And relatively cheap. Ben Knight, Honda’s hydrogen fuel-cell expert, says some stations in California sell hydrogen for $5 a kilogram. A kg has the same energy as a gallon of gasoline, so it’s like paying $5 a gallon.

But you go two to three times as far on the hydrogen.

Reality check:

You probably can’t find hydrogen fuel unless you live in California, Washington, D.C. or New York state.

The fuel cell itself is very expensive. Cost wouldn’t immediately drop simply by boosting volume, car companies caution.

Fuel-cell cars don’t pollute, but making their hydrogen fuel does.

Ninety-five percent of hydrogen is made from natural gas, and we don’t have much. Energy Information Administration data show the USA has 3.3% of the world’s natural gas. Russia, Iran and Qatar have biggest reserves, says EIA data derived from Oil Gas Journal.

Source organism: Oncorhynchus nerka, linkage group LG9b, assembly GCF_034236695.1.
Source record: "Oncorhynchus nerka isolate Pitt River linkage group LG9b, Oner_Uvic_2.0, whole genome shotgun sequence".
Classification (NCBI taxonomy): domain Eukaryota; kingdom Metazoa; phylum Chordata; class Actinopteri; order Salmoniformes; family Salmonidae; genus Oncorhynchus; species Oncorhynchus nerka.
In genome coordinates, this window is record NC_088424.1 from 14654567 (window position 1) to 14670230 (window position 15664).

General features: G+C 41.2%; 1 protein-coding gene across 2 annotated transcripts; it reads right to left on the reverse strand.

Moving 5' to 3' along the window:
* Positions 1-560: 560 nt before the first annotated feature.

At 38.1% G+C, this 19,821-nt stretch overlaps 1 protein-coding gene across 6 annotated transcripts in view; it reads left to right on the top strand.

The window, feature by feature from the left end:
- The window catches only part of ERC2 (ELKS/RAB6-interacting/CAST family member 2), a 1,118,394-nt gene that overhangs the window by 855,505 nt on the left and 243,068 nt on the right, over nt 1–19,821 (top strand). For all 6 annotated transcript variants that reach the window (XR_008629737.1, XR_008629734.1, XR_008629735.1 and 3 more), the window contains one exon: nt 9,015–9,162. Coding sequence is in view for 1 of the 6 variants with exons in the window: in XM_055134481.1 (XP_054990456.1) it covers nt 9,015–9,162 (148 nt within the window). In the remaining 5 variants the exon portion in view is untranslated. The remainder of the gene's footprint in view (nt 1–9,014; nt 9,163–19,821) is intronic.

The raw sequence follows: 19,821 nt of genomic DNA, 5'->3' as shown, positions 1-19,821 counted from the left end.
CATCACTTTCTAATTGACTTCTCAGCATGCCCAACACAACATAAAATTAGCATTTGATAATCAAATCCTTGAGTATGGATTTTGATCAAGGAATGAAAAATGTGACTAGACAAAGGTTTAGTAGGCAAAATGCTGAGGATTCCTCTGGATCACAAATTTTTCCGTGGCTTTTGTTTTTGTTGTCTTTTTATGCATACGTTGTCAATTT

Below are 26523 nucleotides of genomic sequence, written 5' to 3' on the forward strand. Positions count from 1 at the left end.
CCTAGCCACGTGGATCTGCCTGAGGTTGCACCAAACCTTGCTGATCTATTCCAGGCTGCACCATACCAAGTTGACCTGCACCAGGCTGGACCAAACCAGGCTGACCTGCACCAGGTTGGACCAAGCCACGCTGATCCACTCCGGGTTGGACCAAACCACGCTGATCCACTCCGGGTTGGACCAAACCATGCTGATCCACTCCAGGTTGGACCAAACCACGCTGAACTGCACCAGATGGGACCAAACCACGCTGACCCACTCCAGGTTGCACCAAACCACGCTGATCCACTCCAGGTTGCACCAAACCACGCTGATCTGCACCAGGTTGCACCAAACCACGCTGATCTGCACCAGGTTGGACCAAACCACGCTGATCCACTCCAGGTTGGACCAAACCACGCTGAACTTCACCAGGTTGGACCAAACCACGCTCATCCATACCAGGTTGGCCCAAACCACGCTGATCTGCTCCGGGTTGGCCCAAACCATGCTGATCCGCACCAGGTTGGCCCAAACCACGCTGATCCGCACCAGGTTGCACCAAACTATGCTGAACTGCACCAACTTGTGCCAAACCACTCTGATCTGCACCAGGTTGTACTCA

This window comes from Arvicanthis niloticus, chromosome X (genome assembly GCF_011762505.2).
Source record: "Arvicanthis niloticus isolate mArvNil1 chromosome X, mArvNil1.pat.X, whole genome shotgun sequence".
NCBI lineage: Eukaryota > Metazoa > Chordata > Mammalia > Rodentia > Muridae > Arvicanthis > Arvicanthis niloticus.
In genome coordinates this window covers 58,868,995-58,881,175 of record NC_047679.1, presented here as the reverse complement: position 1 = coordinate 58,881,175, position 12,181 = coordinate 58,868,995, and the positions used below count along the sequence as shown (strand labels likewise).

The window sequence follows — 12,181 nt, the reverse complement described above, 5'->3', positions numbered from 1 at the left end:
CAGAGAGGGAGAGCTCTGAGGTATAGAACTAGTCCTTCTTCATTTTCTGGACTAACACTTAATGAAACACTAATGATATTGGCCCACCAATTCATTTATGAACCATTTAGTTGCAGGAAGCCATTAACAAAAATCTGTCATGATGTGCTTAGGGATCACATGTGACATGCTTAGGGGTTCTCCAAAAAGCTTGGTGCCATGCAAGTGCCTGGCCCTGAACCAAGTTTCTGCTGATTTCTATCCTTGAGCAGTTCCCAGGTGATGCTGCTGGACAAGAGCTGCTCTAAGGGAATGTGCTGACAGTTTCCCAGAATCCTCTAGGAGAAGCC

As with other fuels, making hydrogen takes more energy than the hydrogen provides. GM, hustling to have a regular-production fuel-cell car in 2011, calculates that it takes: 1.73 British thermal units (Btu) of energy to produce 1 Btu of hydrogen energy using natural gas; 1.25 Btu to produce 1 Btu of gasoline energy, which powers a vehicle only one-third to one-half as far as hydrogen will.

Honda says founder Soichiro Honda liked to say that engineers are lucky: When they find a problem, they have an opportunity to solve it.

Honda FCX Clarity

Judged by that standard, says Masaru Hasegawa, the man in charge of the FCX Clarity, I am very lucky.

2008 Honda FCX Clarity

What is it? Midsize, front-wheel-drive sedan powered by a hydrogen fuel cell. Developed from scratch as a fuel-cell vehicle meeting all government regulations and aimed at individual users instead of fleets.

Manufactured in Japan.

How soon? Available in limited numbers next summer in Southern California.

How many? Up to 100, Honda says, but won’t say if that’s next year or over several years.

How much? Three-year leases only, $600 a month including insurance and maintenance.